A Few weeks ago I participated in the mentoring sessions at the NYC New Music Seminar.This was special for me because I helped develop the mentoring sessions as an advisor to the NMS. Spending time with active artists in an intimate atmosphere where we could ask each other questions one-on-one got me thinking about the value of having access to music industry professionals and the pure gold in having mentors no matter how big a role they play in your everyday life.
Which, brought me back to a mentoring experience I will never, ever forget. It was 1998 at South by Southwest. Where I signed up to meet David Wild, an editor from Rolling Stone at the one- to - one mentoring sessions in the hallway of the Austin Convention Center.
As a young publicist with a stable full of full-time touring artists, the number one request I was getting from absolutely every artist who came through my agency was, “I want to be in Rolling Stone.” This request came to me no matter how small or how big the client was. And I dreaded this request because I had a problem:
The problem was, I didn’t know how to get an artist into Rolling Stone. I knew how to do PR and had placed a lot of articles in a lot of publications but the mighty RS had alluded me every time….
So I kept mailing CDs to, and leaving voicemail messages for all of the editors. At the same time, my artists and their managers were offering me all kinds of horrendous advice.
“Send them a REAL New York pizza with our CD inside the box!”
(clearly this band was not from New York as REAL New York pizza is procurable every day in midtown and therefore NOT special)
“Go to the office and wait in the lobby until someone sees you.”
(um, lobby? It’s an elevator bank)
“Pretend you are a messenger and hand deliver the music.”
(Ever heard of the delivery entrance?)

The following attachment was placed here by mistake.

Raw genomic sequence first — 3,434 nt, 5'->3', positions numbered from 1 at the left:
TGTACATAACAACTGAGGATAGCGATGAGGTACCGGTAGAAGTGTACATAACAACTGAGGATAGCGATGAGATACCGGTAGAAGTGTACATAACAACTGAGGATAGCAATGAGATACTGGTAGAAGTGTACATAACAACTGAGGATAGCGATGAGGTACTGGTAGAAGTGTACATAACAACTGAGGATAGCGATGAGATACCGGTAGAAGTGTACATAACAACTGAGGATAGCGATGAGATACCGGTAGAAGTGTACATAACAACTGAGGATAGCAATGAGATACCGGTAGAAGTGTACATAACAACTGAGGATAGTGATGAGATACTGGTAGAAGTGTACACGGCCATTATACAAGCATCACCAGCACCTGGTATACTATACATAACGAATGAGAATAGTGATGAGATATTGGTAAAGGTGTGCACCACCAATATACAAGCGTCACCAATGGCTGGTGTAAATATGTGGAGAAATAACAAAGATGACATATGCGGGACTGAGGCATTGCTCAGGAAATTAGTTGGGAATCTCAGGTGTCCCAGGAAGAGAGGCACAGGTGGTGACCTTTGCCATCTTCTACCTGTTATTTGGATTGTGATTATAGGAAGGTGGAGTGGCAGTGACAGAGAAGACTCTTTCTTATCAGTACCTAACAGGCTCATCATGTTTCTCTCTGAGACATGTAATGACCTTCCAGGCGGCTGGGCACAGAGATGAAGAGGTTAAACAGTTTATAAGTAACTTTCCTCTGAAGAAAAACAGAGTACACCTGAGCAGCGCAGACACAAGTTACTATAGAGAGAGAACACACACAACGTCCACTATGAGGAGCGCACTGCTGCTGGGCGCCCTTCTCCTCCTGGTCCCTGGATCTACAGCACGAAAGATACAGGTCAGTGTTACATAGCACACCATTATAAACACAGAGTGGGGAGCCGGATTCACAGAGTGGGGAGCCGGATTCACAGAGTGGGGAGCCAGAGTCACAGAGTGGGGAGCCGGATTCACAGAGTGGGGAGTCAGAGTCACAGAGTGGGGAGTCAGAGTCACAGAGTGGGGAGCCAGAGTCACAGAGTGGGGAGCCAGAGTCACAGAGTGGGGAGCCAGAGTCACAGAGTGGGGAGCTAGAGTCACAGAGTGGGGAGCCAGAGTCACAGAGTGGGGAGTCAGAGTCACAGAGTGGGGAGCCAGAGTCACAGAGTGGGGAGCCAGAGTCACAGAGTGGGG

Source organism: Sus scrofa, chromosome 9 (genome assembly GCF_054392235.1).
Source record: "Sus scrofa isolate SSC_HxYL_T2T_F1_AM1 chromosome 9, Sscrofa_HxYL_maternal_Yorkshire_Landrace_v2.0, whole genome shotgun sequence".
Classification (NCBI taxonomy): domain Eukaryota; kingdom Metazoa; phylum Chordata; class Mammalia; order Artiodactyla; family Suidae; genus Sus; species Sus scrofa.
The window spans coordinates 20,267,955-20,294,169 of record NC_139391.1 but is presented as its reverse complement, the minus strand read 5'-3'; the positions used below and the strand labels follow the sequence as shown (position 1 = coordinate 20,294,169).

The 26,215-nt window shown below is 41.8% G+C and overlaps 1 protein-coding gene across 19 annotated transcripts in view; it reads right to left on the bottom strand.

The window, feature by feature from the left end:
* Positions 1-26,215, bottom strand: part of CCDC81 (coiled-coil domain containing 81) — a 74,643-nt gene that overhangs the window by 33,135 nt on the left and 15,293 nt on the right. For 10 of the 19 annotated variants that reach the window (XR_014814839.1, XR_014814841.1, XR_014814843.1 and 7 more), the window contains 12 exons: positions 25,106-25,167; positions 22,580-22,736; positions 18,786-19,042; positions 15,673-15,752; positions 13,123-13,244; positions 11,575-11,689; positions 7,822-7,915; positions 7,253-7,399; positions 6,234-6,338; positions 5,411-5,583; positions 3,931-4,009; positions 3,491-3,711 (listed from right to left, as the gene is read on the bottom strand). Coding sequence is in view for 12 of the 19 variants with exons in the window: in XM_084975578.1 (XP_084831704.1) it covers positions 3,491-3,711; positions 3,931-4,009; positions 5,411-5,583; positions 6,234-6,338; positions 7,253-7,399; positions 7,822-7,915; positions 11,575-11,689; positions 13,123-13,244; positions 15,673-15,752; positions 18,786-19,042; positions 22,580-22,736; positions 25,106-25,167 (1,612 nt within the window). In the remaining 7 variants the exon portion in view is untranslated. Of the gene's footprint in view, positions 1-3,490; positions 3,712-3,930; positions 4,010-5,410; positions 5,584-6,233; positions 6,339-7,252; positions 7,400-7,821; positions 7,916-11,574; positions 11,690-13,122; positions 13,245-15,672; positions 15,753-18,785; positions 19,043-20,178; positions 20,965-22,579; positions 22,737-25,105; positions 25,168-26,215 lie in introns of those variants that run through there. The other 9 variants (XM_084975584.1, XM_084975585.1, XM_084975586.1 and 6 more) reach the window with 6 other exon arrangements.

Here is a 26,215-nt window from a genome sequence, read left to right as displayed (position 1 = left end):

“We deserve the write up…The guy who mastered our album mastered an album that fillin the name of the editor of Rolling Stone JUST wrote about in the last issue.”
No matter how many packages I sent, no matter how many messages I left, I couldn’t get a single RS journalist to respond at all, much less say no to me. Which would of been deeply welcomed.
So, when I saw David Wild’s name on a mentoring sign-up sheet, I was freaking out, incredulous and nervous all at the same time. It turned out David Wild was a really nice man, and he’d heard of a lot of my artists. In fact, he’d listened to a lot of the albums I had sent him. He’d even bought albums by my artists (that I didn’t send him for free).
Our conversation changed my life as a publicist.
It went something like this…..
David Wild: “What are you doing for your artists in the media?”
Ariel Hyatt: “Well, I’m getting them in all the regional newspapers and magazines, and on some local television, and even on some local radio shows in the markets they’re touring in.”
DW : “You’re doing exactly what you should be doing”, he told me.
I was floored…. “Really?”
DW: “ Yes. See, I write about “newsworthy” artists. And what I write about needs to appeal to our mass readership of over 1,000,000 people. You represent some great bands, but at this stage of their careers they rare not eady for, nor do they qualify, for the pages of Rolling Stone.”
I walked away from that meeting feeling like I had done something right.
I would still have years of pitching Rolling Stone, because 99% of the artists I worked for still insisted that I do so. No matter what I said. They were paying for a publicist and therefore I was mailing those packages to Rolling Stone magazine - period.
I used to imagine David seeing my logo as my packages came across his desk, and I hoped that he actually remembered what we had talked about in Texas (and I hoped even more that he was enjoying my artists’ music).
That was what 10 minutes of mentoring did for me….
Eventually I did get a 2 of my artists in Rolling Stone:
1. Bruce Springsteen jumped up on stage with one of my artists Jen Chapin at a benefit show, oh and she happened to be holding her one-year-old child on her hip on stage at the time while singing. Oh, and she also happens to be the daughter of the late great Harry Chapin.
2. An artist who was internationally known (I won’t name names) had been arrested on a crack cocaine possession charge and was thrown in jail.